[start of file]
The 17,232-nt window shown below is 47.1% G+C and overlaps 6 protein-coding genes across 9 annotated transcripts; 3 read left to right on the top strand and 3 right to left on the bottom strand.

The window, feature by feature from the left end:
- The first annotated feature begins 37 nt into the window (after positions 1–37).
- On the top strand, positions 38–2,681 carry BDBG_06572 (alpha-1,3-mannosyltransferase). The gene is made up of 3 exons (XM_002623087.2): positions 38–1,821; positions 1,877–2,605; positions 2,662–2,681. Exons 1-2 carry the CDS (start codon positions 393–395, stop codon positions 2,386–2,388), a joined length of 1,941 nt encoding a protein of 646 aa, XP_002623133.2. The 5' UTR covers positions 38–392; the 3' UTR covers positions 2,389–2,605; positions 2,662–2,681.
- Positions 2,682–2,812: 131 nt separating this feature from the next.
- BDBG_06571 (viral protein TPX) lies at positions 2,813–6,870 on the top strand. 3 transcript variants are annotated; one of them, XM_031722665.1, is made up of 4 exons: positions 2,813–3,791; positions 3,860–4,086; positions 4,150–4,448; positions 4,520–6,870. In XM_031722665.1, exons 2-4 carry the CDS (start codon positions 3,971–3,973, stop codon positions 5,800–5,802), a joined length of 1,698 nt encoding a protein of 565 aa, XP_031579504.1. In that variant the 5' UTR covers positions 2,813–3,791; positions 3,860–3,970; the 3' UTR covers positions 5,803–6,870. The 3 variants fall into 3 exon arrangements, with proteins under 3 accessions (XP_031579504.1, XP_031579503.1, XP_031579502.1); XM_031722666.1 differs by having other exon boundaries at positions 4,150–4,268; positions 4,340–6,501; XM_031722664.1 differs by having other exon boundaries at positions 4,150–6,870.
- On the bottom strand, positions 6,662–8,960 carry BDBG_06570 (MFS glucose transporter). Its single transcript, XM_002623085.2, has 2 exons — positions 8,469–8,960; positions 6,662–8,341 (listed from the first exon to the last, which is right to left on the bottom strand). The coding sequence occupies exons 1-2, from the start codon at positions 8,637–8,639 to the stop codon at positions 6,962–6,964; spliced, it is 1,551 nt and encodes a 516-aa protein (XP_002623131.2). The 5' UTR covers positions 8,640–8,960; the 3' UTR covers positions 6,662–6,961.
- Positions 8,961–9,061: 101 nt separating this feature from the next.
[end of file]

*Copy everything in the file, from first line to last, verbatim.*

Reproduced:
The 17,232-nt window shown below is 47.1% G+C and overlaps 6 protein-coding genes across 9 annotated transcripts; 3 read left to right on the top strand and 3 right to left on the bottom strand.

The window, feature by feature from the left end:
- The first annotated feature begins 37 nt into the window (after positions 1–37).
- On the top strand, positions 38–2,681 carry BDBG_06572 (alpha-1,3-mannosyltransferase). The gene is made up of 3 exons (XM_002623087.2): positions 38–1,821; positions 1,877–2,605; positions 2,662–2,681. Exons 1-2 carry the CDS (start codon positions 393–395, stop codon positions 2,386–2,388), a joined length of 1,941 nt encoding a protein of 646 aa, XP_002623133.2. The 5' UTR covers positions 38–392; the 3' UTR covers positions 2,389–2,605; positions 2,662–2,681.
- Positions 2,682–2,812: 131 nt separating this feature from the next.
- BDBG_06571 (viral protein TPX) lies at positions 2,813–6,870 on the top strand. 3 transcript variants are annotated; one of them, XM_031722665.1, is made up of 4 exons: positions 2,813–3,791; positions 3,860–4,086; positions 4,150–4,448; positions 4,520–6,870. In XM_031722665.1, exons 2-4 carry the CDS (start codon positions 3,971–3,973, stop codon positions 5,800–5,802), a joined length of 1,698 nt encoding a protein of 565 aa, XP_031579504.1. In that variant the 5' UTR covers positions 2,813–3,791; positions 3,860–3,970; the 3' UTR covers positions 5,803–6,870. The 3 variants fall into 3 exon arrangements, with proteins under 3 accessions (XP_031579504.1, XP_031579503.1, XP_031579502.1); XM_031722666.1 differs by having other exon boundaries at positions 4,150–4,268; positions 4,340–6,501; XM_031722664.1 differs by having other exon boundaries at positions 4,150–6,870.
- On the bottom strand, positions 6,662–8,960 carry BDBG_06570 (MFS glucose transporter). Its single transcript, XM_002623085.2, has 2 exons — positions 8,469–8,960; positions 6,662–8,341 (listed from the first exon to the last, which is right to left on the bottom strand). The coding sequence occupies exons 1-2, from the start codon at positions 8,637–8,639 to the stop codon at positions 6,962–6,964; spliced, it is 1,551 nt and encodes a 516-aa protein (XP_002623131.2). The 5' UTR covers positions 8,640–8,960; the 3' UTR covers positions 6,662–6,961.
- Positions 8,961–9,061: 101 nt separating this feature from the next.